A Peeping Tom and War Poetry

Bingo, a peeping tom and war poetry
It would be hard for any technology-using child of the 21st century to put themselves in my place in 1953. Earlier posts on this site draw pictures of an innocent time of nesting, damming streams, fantasy medievalism with lances and shields, a tiny primary school of 23 pupils and only the occasional fisticuffs creating small dark clouds on the horizon. I can’t recall much to fear in those days, though this may be due to heavy caution and some capacity for adroit language in staving off incidents before they erupted. I recall being paralysed up a tree as I witnessed older boys lying in the grass and inducting younger girls in the arts of having foreign fingers moving like furtive crabs claws inside their knickers. Though I must hardly have known what was involved, I knew that it was a transgression and both boys and girls would get into trouble.  I knew telling tales would have me kicked and punched. Better to hang there like a frozen fruit and wait for the call of the school bell ringing in the teacher’s hand outside the main door, setting everyone scarpering the quarter mile to be in on time. Better no-one ever knew that I knew.
Surprisingly, I did not suffer from stage fright. Nor have I ever. From plays to speaking at UNESCO to hundreds of delegates, I have been able to create a zone and stay in it, impervious to the possibilities of pratfall or the humiliation of sudden silence. When I was into double figures, age-wise, I embarked on a concert tour with another boy called David Salinger. I was a soprano and he was an alto. Our duets would seem today to be a bit sugary and designed to melt old ladies’ hearts, I suppose. Maybe we simpered as we learned to play on audience emotion. The concerts were organised by my father to raise money for the construction of the village hall in Shadforth. The acts were redolent of a post-war period. A handsome twenty odd year old crooner called Lennie sang The Old Rugged cross:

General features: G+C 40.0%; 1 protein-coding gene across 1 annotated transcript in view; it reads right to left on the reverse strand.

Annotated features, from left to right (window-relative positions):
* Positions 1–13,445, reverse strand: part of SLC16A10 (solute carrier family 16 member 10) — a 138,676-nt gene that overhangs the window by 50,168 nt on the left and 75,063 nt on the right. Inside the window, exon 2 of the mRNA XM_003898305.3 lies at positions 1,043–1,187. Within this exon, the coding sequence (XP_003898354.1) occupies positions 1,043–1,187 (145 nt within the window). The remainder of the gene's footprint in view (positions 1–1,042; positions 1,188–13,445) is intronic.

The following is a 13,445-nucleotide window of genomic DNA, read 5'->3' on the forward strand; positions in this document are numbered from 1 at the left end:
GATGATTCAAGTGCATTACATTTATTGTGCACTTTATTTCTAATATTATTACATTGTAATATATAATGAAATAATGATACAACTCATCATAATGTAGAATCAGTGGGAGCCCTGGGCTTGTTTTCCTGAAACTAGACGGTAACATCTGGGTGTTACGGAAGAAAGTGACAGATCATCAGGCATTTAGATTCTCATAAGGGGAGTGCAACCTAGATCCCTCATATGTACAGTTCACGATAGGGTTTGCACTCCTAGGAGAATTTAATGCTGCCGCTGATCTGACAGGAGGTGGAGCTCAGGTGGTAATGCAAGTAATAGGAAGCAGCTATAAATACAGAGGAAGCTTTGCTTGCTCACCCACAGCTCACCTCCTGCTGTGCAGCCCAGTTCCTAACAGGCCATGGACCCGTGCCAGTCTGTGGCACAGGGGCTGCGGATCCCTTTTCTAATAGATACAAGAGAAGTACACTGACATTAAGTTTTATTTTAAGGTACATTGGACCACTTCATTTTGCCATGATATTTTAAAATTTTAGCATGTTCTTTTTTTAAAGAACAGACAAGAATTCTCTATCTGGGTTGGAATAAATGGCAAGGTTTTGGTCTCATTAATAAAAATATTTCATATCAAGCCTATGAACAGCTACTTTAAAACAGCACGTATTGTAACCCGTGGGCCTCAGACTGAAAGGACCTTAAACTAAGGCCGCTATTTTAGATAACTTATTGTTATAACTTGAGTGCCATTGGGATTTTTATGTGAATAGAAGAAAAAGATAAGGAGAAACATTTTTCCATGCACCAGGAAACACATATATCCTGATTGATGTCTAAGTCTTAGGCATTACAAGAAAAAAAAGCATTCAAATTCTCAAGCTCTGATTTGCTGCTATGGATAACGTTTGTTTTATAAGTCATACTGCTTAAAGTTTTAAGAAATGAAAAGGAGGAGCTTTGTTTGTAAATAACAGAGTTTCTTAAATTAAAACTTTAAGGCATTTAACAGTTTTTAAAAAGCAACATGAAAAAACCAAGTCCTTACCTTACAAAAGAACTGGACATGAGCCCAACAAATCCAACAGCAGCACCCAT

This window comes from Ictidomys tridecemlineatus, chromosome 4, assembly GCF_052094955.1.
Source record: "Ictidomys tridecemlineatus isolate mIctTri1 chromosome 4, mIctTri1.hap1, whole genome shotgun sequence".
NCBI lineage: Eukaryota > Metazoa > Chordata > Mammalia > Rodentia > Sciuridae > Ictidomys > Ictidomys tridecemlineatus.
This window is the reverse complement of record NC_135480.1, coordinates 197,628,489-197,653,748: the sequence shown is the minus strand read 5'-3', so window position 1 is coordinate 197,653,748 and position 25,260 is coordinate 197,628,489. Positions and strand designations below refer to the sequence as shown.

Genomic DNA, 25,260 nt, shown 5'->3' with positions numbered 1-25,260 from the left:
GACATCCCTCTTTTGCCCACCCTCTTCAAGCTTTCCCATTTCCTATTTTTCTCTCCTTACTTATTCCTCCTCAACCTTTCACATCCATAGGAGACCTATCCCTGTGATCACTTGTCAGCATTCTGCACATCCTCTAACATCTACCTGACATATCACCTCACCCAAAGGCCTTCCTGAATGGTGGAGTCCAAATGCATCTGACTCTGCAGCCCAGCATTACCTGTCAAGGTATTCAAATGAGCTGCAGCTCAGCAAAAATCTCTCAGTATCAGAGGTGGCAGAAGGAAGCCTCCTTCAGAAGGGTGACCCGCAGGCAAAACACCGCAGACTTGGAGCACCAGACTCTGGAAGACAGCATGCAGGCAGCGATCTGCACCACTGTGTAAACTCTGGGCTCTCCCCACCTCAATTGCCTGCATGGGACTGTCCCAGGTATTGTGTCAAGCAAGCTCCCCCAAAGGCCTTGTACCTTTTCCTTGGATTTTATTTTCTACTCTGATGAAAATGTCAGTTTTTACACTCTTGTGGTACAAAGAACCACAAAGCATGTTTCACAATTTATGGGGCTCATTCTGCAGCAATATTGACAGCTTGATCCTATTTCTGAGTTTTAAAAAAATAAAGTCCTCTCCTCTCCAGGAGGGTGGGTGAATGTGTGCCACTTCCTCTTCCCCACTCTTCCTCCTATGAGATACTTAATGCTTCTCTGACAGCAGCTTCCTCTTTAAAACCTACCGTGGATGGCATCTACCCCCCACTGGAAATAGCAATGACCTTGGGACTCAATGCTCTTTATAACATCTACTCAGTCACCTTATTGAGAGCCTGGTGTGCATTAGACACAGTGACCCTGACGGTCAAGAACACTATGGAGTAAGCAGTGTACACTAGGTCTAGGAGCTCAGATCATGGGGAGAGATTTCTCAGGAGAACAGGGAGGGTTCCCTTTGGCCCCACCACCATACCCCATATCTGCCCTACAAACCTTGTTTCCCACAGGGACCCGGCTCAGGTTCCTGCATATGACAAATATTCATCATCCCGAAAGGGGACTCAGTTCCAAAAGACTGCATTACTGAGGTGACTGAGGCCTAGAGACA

On a hill far away stood an old rugged cross,
the emblem of suffering and shame;
and I love that old cross where the dearest and best
for a world of lost sinners was slain.
So that a mournful, reverent hush fell upon the audience, many, I realize now probably having had family members killed during the recent war. Another individual, nameless now, a drama queen in his middle aged splendour, recited J. Milton Hayes’ The Green Eye of The Little Yellow God. It began..
There is a one-eyed yellow idol to the north of Kathmandu,
There is a little marble cross below the town;
There is a broken-hearted woman tends the grave of Mad Carew,
And the Yellow God forever gazes down.
It was a poem from the Raj. My father may have been behind its choice. He never really recovered from his prominent status in the army in India. The concerts always ended with a prize draw and Bingo, then called Housey Housey, a communal competition to win a prize too big to be easily got with ration coupons; Two fat ladies sixty six, one and one legs eleven, six-oh blind sixty. I know you could have heard a needle drop, the intonations of the caller and the silence of the audience only interrupted by the screech of ‘House!’ fom a winning contestant.

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